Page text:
Tag Archives: Mental health

The Banana Yellow Unicycle

I thought I was going stark raving mad this morning, all because of a Padre on a banana yellow unicycle. Check that out for an opening line!

No Wheels for Me

No Wheels for Me

I was woken by the sun this morning, or at least that’s what the cheeks on my daughter’s poorly teething face felt like. So after a quick beaker of warm milk to fill her tummy and a drop of Calpol, we got wrapped up to head out along the perimeter road for a morning jog, pooch in tow. It was yet another beautiful morning here behind the wire and I’m starting to really enjoy getting out early when the airbase is quiet and there’s no traffic around. It’s at times like these that you can get so lost in your thoughts that you forget how you got from A to B.

It’s been quite a busy week and I got to thinking about a random conversation on Friday when a friend had mentioned trying out unicycling, obviously I laughed and made all the relevant circus jokes (how do you kill a circus?…. go straight for the juggler….two cannibals eating a clown..one turns to the other and says….does he taste funny to you?….boom boom) and predictably the conversation moved swiftly on to other subjects that I was less likely to try and make fun of.

So back to my walk and can you even begin to imagine my shock and confusion at the sight of a man unicycling towards me on what can only be described as a banana yellow unicycle……and he was really good….I stopped dead in my tracks, half throttling the dog in the process. I took out my headphones to wish him good morning in the hope that if what I was seeing was real, he would reply….and he did very confidently, as if the fact that unicycling around at airbase at 8am on a Saturday morning was a completely normal thing to do. As I walked on, adjusting my ear phones again, I couldn’t bring myself to look back and check that the previous 60 seconds of my life hadn’t been a wonderful subconscious dream, and that he really was quietly wobbling down the road behind me, arms out-stretched for balance.

I carried on walking in a bit of a daze. I genuinely had no idea if what had just happened was real and it was only at 7pm this evening that I utilised the power of social media and asked the community page for the airbase to tell me I wasn’t losing my marbles. Luckily the lovely guys and girls came through and confirmed that one of the Padre here on camp does indeed have a passion for unicycling and that no, I’m not as crazy as I thought. Thank the Lord eh?

 

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All A’Hoard

I watched a programme called Britain’s Biggest Hoarders on BBC 1 last night and I was astounded by the conditions in which some people actually live. The documentary focuses on Jasmine Harman, her mum who is a chronic hoarder and the constant battle that is living with someone who has this condition. The mission of the documentary is to have chronic hoarding recognised as a medical condition and to give support to the 3 million people in the UK living in houses that are piled so high with ‘possessions’ that they can no longer access the bathroom.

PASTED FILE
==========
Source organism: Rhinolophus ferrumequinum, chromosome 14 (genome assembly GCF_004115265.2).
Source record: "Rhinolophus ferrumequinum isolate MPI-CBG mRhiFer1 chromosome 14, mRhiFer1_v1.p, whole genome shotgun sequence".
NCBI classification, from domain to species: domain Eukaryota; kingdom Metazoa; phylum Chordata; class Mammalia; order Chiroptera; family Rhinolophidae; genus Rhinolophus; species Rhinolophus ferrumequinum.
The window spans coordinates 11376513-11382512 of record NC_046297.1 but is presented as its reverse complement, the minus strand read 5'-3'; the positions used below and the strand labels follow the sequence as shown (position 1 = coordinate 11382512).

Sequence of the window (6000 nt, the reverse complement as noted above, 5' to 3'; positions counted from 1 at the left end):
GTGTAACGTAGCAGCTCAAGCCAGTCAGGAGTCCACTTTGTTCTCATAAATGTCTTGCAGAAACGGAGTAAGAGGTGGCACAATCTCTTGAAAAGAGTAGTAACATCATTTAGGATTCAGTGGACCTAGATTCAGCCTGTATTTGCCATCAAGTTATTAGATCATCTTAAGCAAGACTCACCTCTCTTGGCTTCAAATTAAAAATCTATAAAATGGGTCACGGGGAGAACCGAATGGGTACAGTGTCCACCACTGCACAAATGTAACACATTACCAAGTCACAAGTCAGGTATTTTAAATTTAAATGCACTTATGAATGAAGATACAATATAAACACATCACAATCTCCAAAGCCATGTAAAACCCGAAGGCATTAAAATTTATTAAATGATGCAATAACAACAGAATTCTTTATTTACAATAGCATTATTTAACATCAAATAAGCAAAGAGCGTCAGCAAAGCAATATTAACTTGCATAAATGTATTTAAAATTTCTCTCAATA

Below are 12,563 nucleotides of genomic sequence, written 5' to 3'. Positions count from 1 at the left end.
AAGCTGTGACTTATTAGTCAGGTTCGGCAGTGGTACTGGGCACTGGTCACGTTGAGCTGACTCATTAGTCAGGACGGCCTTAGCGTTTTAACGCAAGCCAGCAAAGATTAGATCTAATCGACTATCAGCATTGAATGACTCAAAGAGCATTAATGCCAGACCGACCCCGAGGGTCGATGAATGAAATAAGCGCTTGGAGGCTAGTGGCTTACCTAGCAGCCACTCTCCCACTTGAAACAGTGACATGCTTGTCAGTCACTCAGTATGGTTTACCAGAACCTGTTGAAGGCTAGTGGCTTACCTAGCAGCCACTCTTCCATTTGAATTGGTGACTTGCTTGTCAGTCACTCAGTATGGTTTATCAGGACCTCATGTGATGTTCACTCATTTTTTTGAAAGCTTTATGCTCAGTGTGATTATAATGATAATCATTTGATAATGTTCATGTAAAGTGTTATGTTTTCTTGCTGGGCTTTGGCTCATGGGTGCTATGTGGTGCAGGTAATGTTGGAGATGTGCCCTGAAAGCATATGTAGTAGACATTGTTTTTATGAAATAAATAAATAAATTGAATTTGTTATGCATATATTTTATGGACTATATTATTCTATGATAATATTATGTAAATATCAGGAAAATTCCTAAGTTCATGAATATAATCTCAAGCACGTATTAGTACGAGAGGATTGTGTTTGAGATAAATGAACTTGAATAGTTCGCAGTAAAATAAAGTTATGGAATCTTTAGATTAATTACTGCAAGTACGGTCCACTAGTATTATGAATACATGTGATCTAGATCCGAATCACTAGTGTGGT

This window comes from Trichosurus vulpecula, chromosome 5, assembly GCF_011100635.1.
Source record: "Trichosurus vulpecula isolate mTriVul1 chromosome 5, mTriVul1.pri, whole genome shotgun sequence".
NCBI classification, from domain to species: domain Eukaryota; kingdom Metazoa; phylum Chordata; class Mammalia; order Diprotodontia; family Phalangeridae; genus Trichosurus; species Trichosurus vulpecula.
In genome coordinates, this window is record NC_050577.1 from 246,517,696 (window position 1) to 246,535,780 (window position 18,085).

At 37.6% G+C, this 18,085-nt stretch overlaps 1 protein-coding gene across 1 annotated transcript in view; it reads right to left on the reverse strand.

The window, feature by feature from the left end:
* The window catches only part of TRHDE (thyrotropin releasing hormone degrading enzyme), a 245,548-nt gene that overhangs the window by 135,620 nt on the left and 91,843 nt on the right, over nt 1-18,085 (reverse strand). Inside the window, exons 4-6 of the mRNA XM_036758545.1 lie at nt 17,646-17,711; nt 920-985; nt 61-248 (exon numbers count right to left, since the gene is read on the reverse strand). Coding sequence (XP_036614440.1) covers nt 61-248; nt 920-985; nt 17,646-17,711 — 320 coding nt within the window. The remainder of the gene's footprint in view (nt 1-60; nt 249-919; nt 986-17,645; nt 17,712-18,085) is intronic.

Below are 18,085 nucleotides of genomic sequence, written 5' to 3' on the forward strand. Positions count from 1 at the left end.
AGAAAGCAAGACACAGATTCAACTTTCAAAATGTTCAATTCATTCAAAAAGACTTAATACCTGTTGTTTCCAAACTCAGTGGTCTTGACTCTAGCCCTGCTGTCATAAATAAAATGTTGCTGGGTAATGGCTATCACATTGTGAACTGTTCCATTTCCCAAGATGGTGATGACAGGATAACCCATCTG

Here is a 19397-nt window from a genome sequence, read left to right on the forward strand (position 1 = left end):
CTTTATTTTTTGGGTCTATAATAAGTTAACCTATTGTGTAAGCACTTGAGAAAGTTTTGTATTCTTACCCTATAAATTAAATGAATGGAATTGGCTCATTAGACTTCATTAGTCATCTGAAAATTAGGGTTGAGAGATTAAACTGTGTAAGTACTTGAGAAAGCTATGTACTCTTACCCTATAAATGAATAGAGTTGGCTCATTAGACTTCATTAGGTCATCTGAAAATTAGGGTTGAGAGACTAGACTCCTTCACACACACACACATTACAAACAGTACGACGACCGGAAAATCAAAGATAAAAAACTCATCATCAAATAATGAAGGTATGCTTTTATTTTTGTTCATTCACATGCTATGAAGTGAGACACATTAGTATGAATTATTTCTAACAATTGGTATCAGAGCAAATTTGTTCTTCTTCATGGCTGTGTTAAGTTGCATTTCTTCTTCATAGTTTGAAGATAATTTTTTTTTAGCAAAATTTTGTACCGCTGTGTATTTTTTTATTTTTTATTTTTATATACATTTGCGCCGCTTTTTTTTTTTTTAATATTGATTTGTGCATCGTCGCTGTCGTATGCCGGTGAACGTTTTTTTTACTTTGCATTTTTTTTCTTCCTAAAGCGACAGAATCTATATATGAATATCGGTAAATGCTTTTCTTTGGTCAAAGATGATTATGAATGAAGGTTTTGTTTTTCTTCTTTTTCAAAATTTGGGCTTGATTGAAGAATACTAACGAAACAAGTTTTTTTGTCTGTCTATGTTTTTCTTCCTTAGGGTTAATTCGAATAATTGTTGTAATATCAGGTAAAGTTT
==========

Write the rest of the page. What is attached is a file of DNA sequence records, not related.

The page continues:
Compulsive hoarding in a private apartment

Compulsive hoarding in a private apartment (Photo credit: Wikipedia)

I imagine that my first reaction will be the same as most people who saw the programme, I was appalled by the state of the houses featured, in one house the couple hadn’t seen their living room for two years as the room and doorway were completely blocked, as was the bathroom preventing the family from using the bath or shower. Another man who was featured has asked for help after realising that the level of hoarding was damaging his health. I couldn’t help but think, just chuck it all out! Get a skip (or five) and a ton of bin bags and just bin the lot. How can people possibly live with broken windows, rats, rotting food and not seeing an inch of their floors anywhere in their house for years? But as the programme went on and Jasmine explained what it was like growing up in a house that was always messy, her fears about tidying up and the dread on hearing the door bell ring I realised that hoarding not about just chucking things away or being too lazy to clear up, it really does go much deeper than that.  There is a psychological element to the condition where some sufferers believe that discarding possessions may result in something terrible happening, but as Help For Hoarders website explains, hoarding is not currently defined as a neurological disorder and most go undiagnosed.

I was close to tears watching the long-suffering wife of one hoarder who simply wanted her grandchildren to be able to come over and play, yet I felt equally tearful watching her husband deal with his possessions being thrown away from their overflowing front garden to avoid prosecution from the council. It took just an hour and an in-depth personal account from Jasmine to really open my eyes to this debilitating illness and how terribly ignorant my initial reaction was.

I don’t hoard at all, there are a small number of possessions that I consider to be priceless and would never ever consider getting rid of, and I count myself very lucky to be able to just clear out mine and my daughter’s wardrobes a few times a year to donate to charity. My husband is somewhere in the middle of the scale and seems hell bent on keeping old, washed out t-shirts for ‘decorating’ in. We’ve decorated twice in 12 months and he wore a brand new Next white t-shirt to do so. Still I can remain grateful that he doesn’t have a chronic condition. I think Jasmine Harman deserves much credit and compassion for dealing with such a personal problem in a very public way. Her own plight has open the nation’s eyes to how deep the problem really goes, I hope her website and programme will raise enough awareness to make a difference and bring help to those who need it.

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